To stay thin, eat more like the culturally elite
By Fred Pampel
You don’t burn many calories flipping pages in a novel, or walking to your seat in the opera house. But new research reveals an intriguing association between weight control and enjoyment of culturally enriching but sedentary activities.
That’s the conclusion I reach in a paper published in the Sociology of Health and Illness. The results show how specific sedentary activities reflect one’s lifestyle, and tell us something about the social sources of health.
The study uses survey data from 17 nations, most of which are in Europe. In each country, a representative sample of the population was asked not only about height and weight, but also about time spent in a variety of activities. These included reading, going to cultural events, socializing with family and friends, attending sporting events, watching TV, going shopping, and exercising.
A scale that measures interest in ideas, art, and knowledge—by surveying the amount of time spent reading, attending cultural events, going to movies, and using the Internet—is associated as strongly as exercise with a lower body-mass index, or BMI (a measure of weight relative to height). In other words, reading and exercise appear similarly beneficial in terms of BMI.
In contrast, people participating in other activities such as watching TV, socializing, playing cards, attending sporting events, and shopping have higher average BMI. Although time spent reading and time spent watching TV both expend few calories, one is associated with lower weight, and the other with higher weight.
This connection is not universal. It showed most clearly in nations of Western Europe and Oceania (Austria, Finland, France, Germany, Ireland, New Zealand and Switzerland), but was less strong in nations of Eastern Europe (Bulgaria, Poland, Russia and the Slovak Republic) and other parts of the world (Dominican Republic, Israel, Mexico, Philippines, South Korea and Uruguay). It also showed more strongly for women than men.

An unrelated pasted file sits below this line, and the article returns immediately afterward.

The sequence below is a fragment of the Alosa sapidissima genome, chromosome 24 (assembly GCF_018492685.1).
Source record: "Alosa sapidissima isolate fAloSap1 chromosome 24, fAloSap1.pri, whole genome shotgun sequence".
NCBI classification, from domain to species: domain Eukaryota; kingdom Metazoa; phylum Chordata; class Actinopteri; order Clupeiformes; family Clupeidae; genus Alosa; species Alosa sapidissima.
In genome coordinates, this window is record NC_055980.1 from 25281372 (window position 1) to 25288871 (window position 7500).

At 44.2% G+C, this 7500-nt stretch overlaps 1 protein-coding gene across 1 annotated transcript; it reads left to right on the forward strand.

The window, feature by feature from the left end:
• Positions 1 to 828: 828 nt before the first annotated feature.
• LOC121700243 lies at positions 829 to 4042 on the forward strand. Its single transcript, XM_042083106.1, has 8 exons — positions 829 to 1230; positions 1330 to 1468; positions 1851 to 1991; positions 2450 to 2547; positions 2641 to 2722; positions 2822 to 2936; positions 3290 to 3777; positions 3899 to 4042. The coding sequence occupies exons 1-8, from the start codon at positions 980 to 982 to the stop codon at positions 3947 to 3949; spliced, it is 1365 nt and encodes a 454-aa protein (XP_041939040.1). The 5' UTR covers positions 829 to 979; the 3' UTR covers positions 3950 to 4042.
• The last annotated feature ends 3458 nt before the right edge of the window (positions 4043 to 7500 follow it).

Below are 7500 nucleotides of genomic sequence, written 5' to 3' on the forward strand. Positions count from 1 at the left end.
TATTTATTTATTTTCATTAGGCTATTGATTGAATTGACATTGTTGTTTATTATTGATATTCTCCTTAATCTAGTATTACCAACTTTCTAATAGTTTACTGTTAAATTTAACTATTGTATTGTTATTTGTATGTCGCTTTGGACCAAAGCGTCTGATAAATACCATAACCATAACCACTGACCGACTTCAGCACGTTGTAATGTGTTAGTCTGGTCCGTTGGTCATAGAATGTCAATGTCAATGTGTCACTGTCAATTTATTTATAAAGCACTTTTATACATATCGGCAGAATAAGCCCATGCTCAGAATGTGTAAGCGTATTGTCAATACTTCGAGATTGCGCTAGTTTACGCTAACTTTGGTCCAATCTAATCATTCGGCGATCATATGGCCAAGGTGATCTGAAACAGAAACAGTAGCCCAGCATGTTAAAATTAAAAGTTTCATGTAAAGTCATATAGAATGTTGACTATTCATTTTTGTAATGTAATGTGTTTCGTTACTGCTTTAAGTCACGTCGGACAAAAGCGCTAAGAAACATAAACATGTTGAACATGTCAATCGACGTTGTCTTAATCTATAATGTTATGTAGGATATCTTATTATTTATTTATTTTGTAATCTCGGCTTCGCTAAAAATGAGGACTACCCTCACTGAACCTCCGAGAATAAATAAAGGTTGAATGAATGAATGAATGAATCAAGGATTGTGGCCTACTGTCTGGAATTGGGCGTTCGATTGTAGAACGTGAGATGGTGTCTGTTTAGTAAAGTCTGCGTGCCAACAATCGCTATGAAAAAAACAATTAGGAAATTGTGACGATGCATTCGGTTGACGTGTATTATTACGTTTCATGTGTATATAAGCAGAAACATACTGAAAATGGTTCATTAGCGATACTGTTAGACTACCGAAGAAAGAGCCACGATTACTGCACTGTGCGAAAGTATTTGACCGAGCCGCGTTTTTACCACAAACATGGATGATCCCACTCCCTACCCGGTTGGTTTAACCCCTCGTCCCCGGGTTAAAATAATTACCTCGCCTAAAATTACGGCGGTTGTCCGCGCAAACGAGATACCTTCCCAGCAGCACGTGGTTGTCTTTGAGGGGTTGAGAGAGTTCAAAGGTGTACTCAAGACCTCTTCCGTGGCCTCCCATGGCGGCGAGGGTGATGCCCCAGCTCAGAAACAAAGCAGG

Still, the evidence for the relationship is intriguing.
It’s not easy to stay thin these days. According to the Centers for Disease Control, 34.4 percent of Americans ages 20-79 were obese in 2007-2009. The problem has been getting worse in recent decades and, despite the huge popularity of numerous diets, Americans have trouble losing weight permanently. Culprits include lack of physical exercise and easy access to inexpensive, tempting, and calorie-dense foods in stores, shops, and restaurants.
So why might reading and related cultural activities be associated with thinness? The social meaning of the activity rather than the activity itself must be important for weight control. Leisure-time activities involve more than the calories burned; they also reflect differences across social groups in motives and means for good health.
More highly educated people tend to both read more and weigh less. Perhaps knowledge gained from schooling gives insight into the importance of proper weight for good health. In addition, mastering difficult coursework in college can help build confidence in one’s ability to reach difficult goals–including managing weight.
The data for 17 nations examined in the study did not allow for accurate measurement of family income. Yet, it’s reasonable to think higher income helps maintain body weight in several ways, such as allowing consumers to buy expensive fresh fruits, vegetables, and lean meats rather than cheaper starchy and fatty products.
That said, the association between BMI and reading and related activity can still be found even after controlling for education and other measures of socioeconomic status.
Perhaps the key is that groups sharing similar intellectual and cultural interests likely also share common lifestyles for health. It makes sense that members of a social network will share many ideals, and some of those ideals may relate to health and body weight. (See this article for another take on the importance of friends and families in fighting obesity.)
Among groups that most enjoy reading and cultural events, a healthy lifestyle and thinness may bring respect, while unhealthy behavior and being grossly overweight may bring criticism, even shame. If reading and related cultural interests lead to social networks of like-minded people, peer influence may help in maintaining or losing weight.
This does not mean a person looking to lose 10 pounds should join a book club rather than a health club. But this data suggests you have a better chance of keeping off excess pounds if you indulge in leisure-time interests that have intellectual or emotional weight.
Fred Pampel is professor of sociology at the University of Colorado Boulder. He has published 12 books and dozens of research articles on topics relating to population, health and tobacco use. This article originally appeared in Pacific-Standard.
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